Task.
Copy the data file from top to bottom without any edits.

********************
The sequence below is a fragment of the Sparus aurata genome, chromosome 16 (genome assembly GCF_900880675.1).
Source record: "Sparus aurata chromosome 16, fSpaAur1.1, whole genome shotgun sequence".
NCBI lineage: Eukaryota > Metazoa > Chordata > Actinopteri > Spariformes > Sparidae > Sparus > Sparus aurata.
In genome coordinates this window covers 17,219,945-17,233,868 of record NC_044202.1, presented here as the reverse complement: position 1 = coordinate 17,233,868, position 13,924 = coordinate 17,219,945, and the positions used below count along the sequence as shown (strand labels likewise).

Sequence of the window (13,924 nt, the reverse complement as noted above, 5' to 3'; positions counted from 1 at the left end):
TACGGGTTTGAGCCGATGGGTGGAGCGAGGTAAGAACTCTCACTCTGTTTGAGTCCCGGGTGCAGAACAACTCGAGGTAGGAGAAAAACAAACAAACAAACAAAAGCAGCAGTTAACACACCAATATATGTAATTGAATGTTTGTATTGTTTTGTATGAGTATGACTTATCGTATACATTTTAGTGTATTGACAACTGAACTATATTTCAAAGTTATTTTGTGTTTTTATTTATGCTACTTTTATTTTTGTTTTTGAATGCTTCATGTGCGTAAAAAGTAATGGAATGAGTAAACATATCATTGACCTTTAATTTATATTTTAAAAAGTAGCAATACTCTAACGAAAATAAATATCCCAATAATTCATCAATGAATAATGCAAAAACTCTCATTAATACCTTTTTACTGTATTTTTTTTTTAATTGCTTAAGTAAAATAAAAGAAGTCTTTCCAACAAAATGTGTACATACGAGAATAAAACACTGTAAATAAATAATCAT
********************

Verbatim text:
The sequence below is a fragment of the Sparus aurata genome, chromosome 16 (genome assembly GCF_900880675.1).
Source record: "Sparus aurata chromosome 16, fSpaAur1.1, whole genome shotgun sequence".
NCBI lineage: Eukaryota > Metazoa > Chordata > Actinopteri > Spariformes > Sparidae > Sparus > Sparus aurata.
In genome coordinates this window covers 17,219,945-17,233,868 of record NC_044202.1, presented here as the reverse complement: position 1 = coordinate 17,233,868, position 13,924 = coordinate 17,219,945, and the positions used below count along the sequence as shown (strand labels likewise).

Sequence of the window (13,924 nt, the reverse complement as noted above, 5' to 3'; positions counted from 1 at the left end):
TACGGGTTTGAGCCGATGGGTGGAGCGAGGTAAGAACTCTCACTCTGTTTGAGTCCCGGGTGCAGAACAACTCGAGGTAGGAGAAAAACAAACAAACAAACAAAAGCAGCAGTTAACACACCAATATATGTAATTGAATGTTTGTATTGTTTTGTATGAGTATGACTTATCGTATACATTTTAGTGTATTGACAACTGAACTATATTTCAAAGTTATTTTGTGTTTTTATTTATGCTACTTTTATTTTTGTTTTTGAATGCTTCATGTGCGTAAAAAGTAATGGAATGAGTAAACATATCATTGACCTTTAATTTATATTTTAAAAAGTAGCAATACTCTAACGAAAATAAATATCCCAATAATTCATCAATGAATAATGCAAAAACTCTCATTAATACCTTTTTACTGTATTTTTTTTTTAATTGCTTAAGTAAAATAAAAGAAGTCTTTCCAACAAAATGTGTACATACGAGAATAAAACACTGTAAATAAATAATCAT